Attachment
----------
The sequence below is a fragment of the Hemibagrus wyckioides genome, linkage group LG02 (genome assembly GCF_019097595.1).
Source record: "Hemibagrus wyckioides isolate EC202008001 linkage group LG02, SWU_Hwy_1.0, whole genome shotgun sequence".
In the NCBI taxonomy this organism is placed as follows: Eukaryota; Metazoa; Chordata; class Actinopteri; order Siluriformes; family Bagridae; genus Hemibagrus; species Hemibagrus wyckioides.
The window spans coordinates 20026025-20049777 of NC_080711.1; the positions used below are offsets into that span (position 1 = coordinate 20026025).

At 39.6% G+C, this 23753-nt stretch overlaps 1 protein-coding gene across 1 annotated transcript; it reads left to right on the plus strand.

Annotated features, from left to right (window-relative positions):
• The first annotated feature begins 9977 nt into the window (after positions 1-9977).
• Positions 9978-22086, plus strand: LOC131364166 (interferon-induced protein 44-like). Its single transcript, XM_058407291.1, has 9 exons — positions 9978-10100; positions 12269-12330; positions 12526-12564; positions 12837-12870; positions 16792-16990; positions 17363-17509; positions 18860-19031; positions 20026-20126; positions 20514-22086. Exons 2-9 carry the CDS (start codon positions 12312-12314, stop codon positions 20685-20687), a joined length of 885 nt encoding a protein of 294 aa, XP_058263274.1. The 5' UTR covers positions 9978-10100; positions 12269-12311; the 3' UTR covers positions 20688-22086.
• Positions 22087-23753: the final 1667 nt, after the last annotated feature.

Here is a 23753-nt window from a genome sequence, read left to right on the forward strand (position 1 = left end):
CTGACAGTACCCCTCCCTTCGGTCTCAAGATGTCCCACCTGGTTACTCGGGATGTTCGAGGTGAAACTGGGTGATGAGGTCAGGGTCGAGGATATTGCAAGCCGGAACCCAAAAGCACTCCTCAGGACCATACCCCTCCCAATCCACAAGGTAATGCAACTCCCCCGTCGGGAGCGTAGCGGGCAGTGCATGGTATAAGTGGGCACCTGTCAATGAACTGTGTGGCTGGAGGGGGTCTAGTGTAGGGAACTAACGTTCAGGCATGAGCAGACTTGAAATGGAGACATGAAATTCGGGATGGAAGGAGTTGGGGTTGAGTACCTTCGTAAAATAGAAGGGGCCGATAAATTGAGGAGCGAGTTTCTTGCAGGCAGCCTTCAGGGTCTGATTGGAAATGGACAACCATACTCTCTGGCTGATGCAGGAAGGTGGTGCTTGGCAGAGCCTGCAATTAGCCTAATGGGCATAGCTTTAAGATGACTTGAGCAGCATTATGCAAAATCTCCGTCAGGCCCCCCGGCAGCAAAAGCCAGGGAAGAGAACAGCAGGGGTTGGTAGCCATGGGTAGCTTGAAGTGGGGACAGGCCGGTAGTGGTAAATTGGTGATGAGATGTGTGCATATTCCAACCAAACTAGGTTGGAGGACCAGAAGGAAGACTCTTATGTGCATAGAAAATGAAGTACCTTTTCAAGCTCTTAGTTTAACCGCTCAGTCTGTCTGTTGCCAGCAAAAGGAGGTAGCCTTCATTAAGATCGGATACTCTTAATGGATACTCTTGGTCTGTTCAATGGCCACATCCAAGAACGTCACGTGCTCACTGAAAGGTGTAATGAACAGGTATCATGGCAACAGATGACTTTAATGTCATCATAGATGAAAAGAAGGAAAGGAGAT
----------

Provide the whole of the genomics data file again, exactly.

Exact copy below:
The sequence below is a fragment of the Hemibagrus wyckioides genome, linkage group LG02 (genome assembly GCF_019097595.1).
Source record: "Hemibagrus wyckioides isolate EC202008001 linkage group LG02, SWU_Hwy_1.0, whole genome shotgun sequence".
In the NCBI taxonomy this organism is placed as follows: Eukaryota; Metazoa; Chordata; class Actinopteri; order Siluriformes; family Bagridae; genus Hemibagrus; species Hemibagrus wyckioides.
The window spans coordinates 20026025-20049777 of NC_080711.1; the positions used below are offsets into that span (position 1 = coordinate 20026025).

At 39.6% G+C, this 23753-nt stretch overlaps 1 protein-coding gene across 1 annotated transcript; it reads left to right on the plus strand.

Annotated features, from left to right (window-relative positions):
• The first annotated feature begins 9977 nt into the window (after positions 1-9977).
• Positions 9978-22086, plus strand: LOC131364166 (interferon-induced protein 44-like). Its single transcript, XM_058407291.1, has 9 exons — positions 9978-10100; positions 12269-12330; positions 12526-12564; positions 12837-12870; positions 16792-16990; positions 17363-17509; positions 18860-19031; positions 20026-20126; positions 20514-22086. Exons 2-9 carry the CDS (start codon positions 12312-12314, stop codon positions 20685-20687), a joined length of 885 nt encoding a protein of 294 aa, XP_058263274.1. The 5' UTR covers positions 9978-10100; positions 12269-12311; the 3' UTR covers positions 20688-22086.
• Positions 22087-23753: the final 1667 nt, after the last annotated feature.

Here is a 23753-nt window from a genome sequence, read left to right on the forward strand (position 1 = left end):
CTGACAGTACCCCTCCCTTCGGTCTCAAGATGTCCCACCTGGTTACTCGGGATGTTCGAGGTGAAACTGGGTGATGAGGTCAGGGTCGAGGATATTGCAAGCCGGAACCCAAAAGCACTCCTCAGGACCATACCCCTCCCAATCCACAAGGTAATGCAACTCCCCCGTCGGGAGCGTAGCGGGCAGTGCATGGTATAAGTGGGCACCTGTCAATGAACTGTGTGGCTGGAGGGGGTCTAGTGTAGGGAACTAACGTTCAGGCATGAGCAGACTTGAAATGGAGACATGAAATTCGGGATGGAAGGAGTTGGGGTTGAGTACCTTCGTAAAATAGAAGGGGCCGATAAATTGAGGAGCGAGTTTCTTGCAGGCAGCCTTCAGGGTCTGATTGGAAATGGACAACCATACTCTCTGGCTGATGCAGGAAGGTGGTGCTTGGCAGAGCCTGCAATTAGCCTAATGGGCATAGCTTTAAGATGACTTGAGCAGCATTATGCAAAATCTCCGTCAGGCCCCCCGGCAGCAAAAGCCAGGGAAGAGAACAGCAGGGGTTGGTAGCCATGGGTAGCTTGAAGTGGGGACAGGCCGGTAGTGGTAAATTGGTGATGAGATGTGTGCATATTCCAACCAAACTAGGTTGGAGGACCAGAAGGAAGACTCTTATGTGCATAGAAAATGAAGTACCTTTTCAAGCTCTTAGTTTAACCGCTCAGTCTGTCTGTTGCCAGCAAAAGGAGGTAGCCTTCATTAAGATCGGATACTCTTAATGGATACTCTTGGTCTGTTCAATGGCCACATCCAAGAACGTCACGTGCTCACTGAAAGGTGTAATGAACAGGTATCATGGCAACAGATGACTTTAATGTCATCATAGATGAAAAGAAGGAAAGGAGAT